File Download
Supplementary

Conference Paper: A GIS-based assessment method for mean radiant temperature in dense urban areas

TitleA GIS-based assessment method for mean radiant temperature in dense urban areas
Authors
Issue Date2012
Citation
Simbuild 2012 - The 5th National Conference of the International Building Performance Simulation Association (IBPSA), Madison, WI., 1-3 August 2012. How to Cite?
AbstractThe mean radiant temperature (Tmrt) is among the most important factors affecting thermal comfort. Its assessment in dense cities has been complicated due to the presence of buildings, pavings, and infrastructure. This paper introduced the RAMUM model, a GIS based software method developed to simulate outdoor mean radiant temperature at microscale. The advantages of this method lie in its efficiency and resolution that supports the design of buildings, streets, and public open spaces. The model is evaluated using field measurements under cold and warm weather in Boston. This study is sponsored by the EFRI-1038264 award from the National Science Foundation (NSF), Division of Emerging Frontiers in Research and Innovation (EFRI).
Persistent Identifierhttp://hdl.handle.net/10722/207457

 

DC FieldValueLanguage
dc.contributor.authorHuang, J-
dc.contributor.authorCedeño-Laurent, JG-
dc.contributor.authorSpengler, J-
dc.contributor.authorReinhart, C-
dc.date.accessioned2014-12-19T13:17:03Z-
dc.date.available2014-12-19T13:17:03Z-
dc.date.issued2012-
dc.identifier.citationSimbuild 2012 - The 5th National Conference of the International Building Performance Simulation Association (IBPSA), Madison, WI., 1-3 August 2012.-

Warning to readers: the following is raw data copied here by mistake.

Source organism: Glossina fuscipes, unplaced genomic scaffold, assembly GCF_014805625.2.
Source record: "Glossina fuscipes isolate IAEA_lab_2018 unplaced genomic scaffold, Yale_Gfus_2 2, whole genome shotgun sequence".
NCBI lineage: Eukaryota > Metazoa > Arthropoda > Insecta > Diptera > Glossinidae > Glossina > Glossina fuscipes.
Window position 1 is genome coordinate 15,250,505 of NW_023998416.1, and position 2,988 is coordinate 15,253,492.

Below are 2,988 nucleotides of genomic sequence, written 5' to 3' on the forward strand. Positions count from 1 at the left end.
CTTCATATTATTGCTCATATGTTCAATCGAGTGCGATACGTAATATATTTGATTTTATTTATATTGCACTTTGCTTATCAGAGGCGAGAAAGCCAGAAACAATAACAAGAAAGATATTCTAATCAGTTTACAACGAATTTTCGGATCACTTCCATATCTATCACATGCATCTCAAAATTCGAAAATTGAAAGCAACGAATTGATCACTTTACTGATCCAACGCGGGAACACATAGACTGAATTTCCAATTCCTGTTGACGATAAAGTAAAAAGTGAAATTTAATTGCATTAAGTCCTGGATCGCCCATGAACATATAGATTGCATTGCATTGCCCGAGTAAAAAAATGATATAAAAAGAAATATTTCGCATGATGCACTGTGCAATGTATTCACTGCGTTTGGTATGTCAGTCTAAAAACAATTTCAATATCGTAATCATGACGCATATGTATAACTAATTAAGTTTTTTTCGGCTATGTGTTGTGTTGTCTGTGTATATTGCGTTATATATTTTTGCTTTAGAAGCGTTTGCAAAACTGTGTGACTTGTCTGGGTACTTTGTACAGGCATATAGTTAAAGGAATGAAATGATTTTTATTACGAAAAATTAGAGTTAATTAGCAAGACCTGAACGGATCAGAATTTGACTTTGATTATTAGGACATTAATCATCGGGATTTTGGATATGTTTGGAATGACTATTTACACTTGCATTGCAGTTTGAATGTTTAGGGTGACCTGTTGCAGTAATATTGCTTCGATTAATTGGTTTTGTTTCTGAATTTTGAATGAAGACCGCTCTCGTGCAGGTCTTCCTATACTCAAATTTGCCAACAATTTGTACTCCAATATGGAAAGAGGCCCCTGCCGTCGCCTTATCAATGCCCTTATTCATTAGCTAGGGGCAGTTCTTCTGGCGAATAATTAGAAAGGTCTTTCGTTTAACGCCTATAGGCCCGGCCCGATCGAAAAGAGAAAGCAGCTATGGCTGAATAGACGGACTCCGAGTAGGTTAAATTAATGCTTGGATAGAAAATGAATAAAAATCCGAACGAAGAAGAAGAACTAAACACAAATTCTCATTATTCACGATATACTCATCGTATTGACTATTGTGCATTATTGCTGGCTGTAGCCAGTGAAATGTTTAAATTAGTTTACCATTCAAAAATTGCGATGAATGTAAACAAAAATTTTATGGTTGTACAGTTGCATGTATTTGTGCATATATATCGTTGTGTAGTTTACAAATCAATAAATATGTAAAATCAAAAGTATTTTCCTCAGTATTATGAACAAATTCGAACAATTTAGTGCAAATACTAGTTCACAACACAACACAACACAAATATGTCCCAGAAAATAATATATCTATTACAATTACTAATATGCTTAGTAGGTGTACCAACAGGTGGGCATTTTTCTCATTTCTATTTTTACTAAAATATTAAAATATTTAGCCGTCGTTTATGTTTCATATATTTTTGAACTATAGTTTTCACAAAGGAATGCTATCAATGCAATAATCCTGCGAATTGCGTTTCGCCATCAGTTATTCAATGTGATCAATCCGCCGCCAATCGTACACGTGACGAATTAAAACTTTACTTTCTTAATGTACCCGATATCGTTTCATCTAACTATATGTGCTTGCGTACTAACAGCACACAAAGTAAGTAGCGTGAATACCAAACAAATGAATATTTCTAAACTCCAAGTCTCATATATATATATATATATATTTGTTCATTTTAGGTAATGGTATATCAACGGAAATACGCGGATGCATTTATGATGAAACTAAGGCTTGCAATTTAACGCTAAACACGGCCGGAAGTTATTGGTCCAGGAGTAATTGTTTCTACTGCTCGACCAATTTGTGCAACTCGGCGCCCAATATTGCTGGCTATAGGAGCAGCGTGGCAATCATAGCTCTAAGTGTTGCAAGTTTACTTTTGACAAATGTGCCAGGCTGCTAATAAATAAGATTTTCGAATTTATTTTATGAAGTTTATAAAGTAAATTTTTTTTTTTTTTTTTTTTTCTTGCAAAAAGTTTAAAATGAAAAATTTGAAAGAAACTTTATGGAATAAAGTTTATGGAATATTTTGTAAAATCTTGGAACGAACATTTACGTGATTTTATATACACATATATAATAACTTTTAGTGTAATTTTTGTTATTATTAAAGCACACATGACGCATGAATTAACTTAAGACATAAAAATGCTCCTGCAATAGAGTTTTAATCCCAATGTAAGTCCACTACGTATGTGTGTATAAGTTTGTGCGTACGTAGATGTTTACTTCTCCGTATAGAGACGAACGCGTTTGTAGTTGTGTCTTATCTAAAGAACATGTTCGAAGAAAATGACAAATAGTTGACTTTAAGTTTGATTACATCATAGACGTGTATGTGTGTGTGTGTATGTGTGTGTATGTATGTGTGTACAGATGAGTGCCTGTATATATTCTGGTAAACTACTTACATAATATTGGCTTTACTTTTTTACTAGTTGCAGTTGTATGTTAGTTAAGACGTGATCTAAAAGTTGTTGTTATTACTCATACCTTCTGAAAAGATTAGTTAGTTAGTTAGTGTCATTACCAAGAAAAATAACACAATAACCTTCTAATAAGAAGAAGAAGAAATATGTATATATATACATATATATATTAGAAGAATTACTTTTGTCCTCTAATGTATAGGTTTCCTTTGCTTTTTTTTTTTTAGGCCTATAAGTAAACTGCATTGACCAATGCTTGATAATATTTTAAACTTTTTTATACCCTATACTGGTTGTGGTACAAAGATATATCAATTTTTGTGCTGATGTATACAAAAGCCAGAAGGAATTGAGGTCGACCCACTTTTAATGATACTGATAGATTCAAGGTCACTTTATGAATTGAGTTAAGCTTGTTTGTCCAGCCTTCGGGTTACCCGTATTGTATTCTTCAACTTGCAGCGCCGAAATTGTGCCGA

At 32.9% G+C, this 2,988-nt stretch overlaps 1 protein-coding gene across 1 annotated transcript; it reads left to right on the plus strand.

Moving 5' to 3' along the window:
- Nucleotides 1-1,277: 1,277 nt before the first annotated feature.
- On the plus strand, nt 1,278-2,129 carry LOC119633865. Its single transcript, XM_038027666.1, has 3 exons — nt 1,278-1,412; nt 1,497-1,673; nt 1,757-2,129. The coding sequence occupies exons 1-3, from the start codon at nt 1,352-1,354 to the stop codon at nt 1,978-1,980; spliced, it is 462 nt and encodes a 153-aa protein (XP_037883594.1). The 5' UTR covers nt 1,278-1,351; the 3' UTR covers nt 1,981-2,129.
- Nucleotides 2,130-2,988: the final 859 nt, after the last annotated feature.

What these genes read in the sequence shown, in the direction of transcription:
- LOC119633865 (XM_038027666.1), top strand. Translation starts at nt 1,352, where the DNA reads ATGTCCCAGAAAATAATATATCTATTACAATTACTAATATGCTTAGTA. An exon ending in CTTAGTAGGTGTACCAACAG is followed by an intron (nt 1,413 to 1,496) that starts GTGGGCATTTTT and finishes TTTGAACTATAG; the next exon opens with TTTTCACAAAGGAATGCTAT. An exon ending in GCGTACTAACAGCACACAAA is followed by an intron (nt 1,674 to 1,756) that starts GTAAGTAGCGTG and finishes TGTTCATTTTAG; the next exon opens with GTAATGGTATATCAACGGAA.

dc.identifier.urihttp://hdl.handle.net/10722/207457-
dc.description.abstractThe mean radiant temperature (Tmrt) is among the most important factors affecting thermal comfort. Its assessment in dense cities has been complicated due to the presence of buildings, pavings, and infrastructure. This paper introduced the RAMUM model, a GIS based software method developed to simulate outdoor mean radiant temperature at microscale. The advantages of this method lie in its efficiency and resolution that supports the design of buildings, streets, and public open spaces. The model is evaluated using field measurements under cold and warm weather in Boston. This study is sponsored by the EFRI-1038264 award from the National Science Foundation (NSF), Division of Emerging Frontiers in Research and Innovation (EFRI).-
dc.languageeng-
dc.relation.ispartofSimBuild 2012 Conference-
dc.rightsCreative Commons: Attribution 3.0 Hong Kong License-
dc.titleA GIS-based assessment method for mean radiant temperature in dense urban areas-
dc.typeConference_Paper-
dc.identifier.emailHuang, J: jxhuang@hku.hk-
dc.identifier.authorityHuang, J=rp01758-
dc.description.naturepostprint-
dc.identifier.hkuros241706-
dc.identifier.hkuros255473-

Export via OAI-PMH Interface in XML Formats


OR


Export to Other Non-XML Formats